The head of the UN’s nuclear watchdog agency told journalists on Monday that inspections in Iran should not be used as a “bargaining chip” to revive a troubled nuclear deal.
After speaking to the International Atomic Energy Agency’s (IAEA) Board of Governors, Director General Rafael Grossi told a press conference that while the agency had opened a window of opportunity for diplomacy in Iran, it should not be put in the middle of negotiations between Iran, the United States and other nations over the deal.
On 15 February, Iran announced that it would stop implementing “voluntary transparency measures” in the Joint Comprehensive Plan of Action (JCPOA), known commonly as the Iran nuclear deal, along with other arrangements in Iran’s Safeguards Agreement.
The IAEA chief said to the 35-nation board that a “temporary bilateral technical understanding” had been agreed upon during his visit to the country last month that would enable the UN agency to “resume its full verification and monitoring of Iran’s nuclear-related commitments under the JCPOA if and when Iran resumes its implementation of those commitments”.
The IAEA chief also raised the alarm that nuclear activities in the Democratic People’s Republic of Korea (DPRK), commonly known as North Korea, remains “a cause for serious concern”.
“The continuation of the DPRK’s nuclear programme is a clear violation of relevant UN Security Council resolutions and is deeply regrettable”, Mr. Grossi said, adding that the Vienna-based agency was intensifying its readiness “to play its essential role in verifying North Korea’s nuclear programme”.
Reviewing nuclear safety
The IAEA chief also drew attention to the agency’s Nuclear Safety Review 2021, which provides an overview of the agency’s activities and global trends in nuclear, radiation, transport and nuclear waste safety protcols, as well as in emergency preparedness and response.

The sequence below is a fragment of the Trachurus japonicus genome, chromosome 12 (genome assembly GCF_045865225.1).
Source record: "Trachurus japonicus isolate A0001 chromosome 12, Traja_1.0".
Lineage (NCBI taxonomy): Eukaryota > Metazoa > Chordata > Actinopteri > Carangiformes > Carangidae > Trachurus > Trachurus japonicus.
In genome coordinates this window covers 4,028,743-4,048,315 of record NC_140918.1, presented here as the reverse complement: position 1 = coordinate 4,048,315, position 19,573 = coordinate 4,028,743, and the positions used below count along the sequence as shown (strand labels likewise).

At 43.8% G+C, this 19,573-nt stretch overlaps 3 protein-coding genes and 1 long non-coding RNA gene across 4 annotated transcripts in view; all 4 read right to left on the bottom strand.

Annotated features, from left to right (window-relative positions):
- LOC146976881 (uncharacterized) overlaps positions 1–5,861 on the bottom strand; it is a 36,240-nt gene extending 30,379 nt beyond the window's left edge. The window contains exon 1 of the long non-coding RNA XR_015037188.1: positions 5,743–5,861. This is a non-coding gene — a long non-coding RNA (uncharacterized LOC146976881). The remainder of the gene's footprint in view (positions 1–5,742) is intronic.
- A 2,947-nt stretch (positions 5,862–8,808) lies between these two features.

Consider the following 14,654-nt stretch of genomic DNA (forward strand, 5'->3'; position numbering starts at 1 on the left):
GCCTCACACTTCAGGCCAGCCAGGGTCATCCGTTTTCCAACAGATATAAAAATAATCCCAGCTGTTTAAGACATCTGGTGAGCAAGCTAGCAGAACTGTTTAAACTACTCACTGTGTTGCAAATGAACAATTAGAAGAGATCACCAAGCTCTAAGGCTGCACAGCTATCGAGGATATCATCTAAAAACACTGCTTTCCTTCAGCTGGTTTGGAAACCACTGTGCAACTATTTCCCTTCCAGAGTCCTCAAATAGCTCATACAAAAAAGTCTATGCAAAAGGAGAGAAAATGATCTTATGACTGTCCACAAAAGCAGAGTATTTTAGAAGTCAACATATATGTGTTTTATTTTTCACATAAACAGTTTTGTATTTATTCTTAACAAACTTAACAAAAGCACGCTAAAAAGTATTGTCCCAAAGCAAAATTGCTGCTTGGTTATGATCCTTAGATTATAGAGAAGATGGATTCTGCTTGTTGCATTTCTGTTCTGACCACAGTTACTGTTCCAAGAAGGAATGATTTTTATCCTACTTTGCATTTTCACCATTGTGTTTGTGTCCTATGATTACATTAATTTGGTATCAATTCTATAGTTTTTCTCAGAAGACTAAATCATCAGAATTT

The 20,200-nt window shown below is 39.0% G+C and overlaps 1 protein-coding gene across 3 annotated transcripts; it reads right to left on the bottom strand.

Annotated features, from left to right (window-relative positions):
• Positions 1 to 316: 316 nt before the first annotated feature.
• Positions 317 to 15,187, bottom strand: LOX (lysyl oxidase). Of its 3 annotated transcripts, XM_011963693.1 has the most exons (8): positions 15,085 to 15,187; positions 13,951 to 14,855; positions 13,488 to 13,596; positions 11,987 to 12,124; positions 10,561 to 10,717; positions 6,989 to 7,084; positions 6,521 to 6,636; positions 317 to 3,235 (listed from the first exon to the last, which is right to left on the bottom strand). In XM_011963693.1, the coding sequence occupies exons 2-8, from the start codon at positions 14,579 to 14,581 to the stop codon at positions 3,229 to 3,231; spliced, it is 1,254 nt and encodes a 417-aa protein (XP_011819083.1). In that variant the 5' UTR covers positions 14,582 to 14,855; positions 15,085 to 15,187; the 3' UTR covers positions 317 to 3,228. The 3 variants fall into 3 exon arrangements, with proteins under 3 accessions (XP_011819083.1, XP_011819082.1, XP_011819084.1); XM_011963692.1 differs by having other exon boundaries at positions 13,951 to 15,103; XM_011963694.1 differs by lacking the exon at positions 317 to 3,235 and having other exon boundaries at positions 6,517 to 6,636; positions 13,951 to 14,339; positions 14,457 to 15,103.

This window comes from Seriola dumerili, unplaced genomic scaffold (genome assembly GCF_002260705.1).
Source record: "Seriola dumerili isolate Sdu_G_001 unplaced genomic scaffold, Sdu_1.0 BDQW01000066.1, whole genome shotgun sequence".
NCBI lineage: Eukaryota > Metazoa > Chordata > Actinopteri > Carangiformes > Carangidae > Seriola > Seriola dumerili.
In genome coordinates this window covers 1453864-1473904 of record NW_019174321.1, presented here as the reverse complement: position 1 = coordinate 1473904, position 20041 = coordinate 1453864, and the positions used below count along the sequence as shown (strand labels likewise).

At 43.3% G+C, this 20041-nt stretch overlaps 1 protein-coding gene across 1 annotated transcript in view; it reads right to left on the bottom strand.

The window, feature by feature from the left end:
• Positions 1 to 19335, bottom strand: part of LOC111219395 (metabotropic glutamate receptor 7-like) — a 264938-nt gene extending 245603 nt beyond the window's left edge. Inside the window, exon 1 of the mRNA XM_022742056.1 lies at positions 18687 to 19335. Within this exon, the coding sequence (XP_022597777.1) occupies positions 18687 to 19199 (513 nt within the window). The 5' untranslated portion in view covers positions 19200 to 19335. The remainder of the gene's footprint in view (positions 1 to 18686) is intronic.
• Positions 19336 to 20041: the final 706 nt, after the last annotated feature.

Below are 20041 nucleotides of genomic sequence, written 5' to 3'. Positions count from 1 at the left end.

“This year, it also identifies the priorities in these areas, and provides an analytical overview of overall trends”, he said.
Moreover, the UN official flagged IAEA’s work in strengthening global preparedness for future pandemics through its Zoonotic Disease Integrated Action (ZODIAC) initiative on diseases, that jump from animals to humans – the common path for viruses such as COVID-19.
He said the initiative will help to reduce the chance that the next outbreak will wreak “the deadly destruction we are suffering today”.
And Mr. Grossi informed the members that last week, IAEA signed revised arrangements with the Food and Agriculture Organization (FAO) to “help Member States respond to emerging challenges from climate change to outbreaks of zoonotic diseases”.
Climate on the table
As the Agency prepares for the 2021 UN Climate Change Conference, known as COP26, scheduled for November in Glasgow, Scotland, Mr. Grossi said that he would personally deliver the message that “nuclear energy has a seat at the tables when the world’s future energy and climate policies are being discussed”.
“Almost five years after the signing of the Paris Agreement, governments are becoming increasingly aware that they must shift from fossil fuels to nuclear and other low-carbon technologies, if they are to reach their net zero objectives”, Mr. Grossi said.
The Director-General concluded by assuring that the agency was continuing its work on advancing gender equality, and invited Member States to join a panel discussion with some of the IAEA’s early women pioneers on 8 March, International Women’s Day.
Iran nuclear deal: a summary
- What is the Iran nuclear deal? The 2015 “Joint Comprehensive Plan of Action” (JCPOA), sets out rules for monitoring Iran’s nuclear programme, and paves the way for the lifting of UN sanctions.
- Which countries are involved? Iran, the five members of the Security Council (China, France, Russia, UK, US), plus Germany, together with the European Union.
- What is the UN’s involvement? A UN Security Council resolution to ensure the enforcement of the JCPOA, and guarantee that the UN’s atomic energy agency, the IAEA, continues to have regular access to and more information on Iran’s nuclear programme, was adopted in 2015.
- Why is the deal at risk? The current US Administration pulled out of the deal in 2018 and re-imposed sanctions. In July 2019, Iran reportedly breached its uranium stockpile limit, and announced its intention to continue enriching uranium, posing a more serious proliferation risk.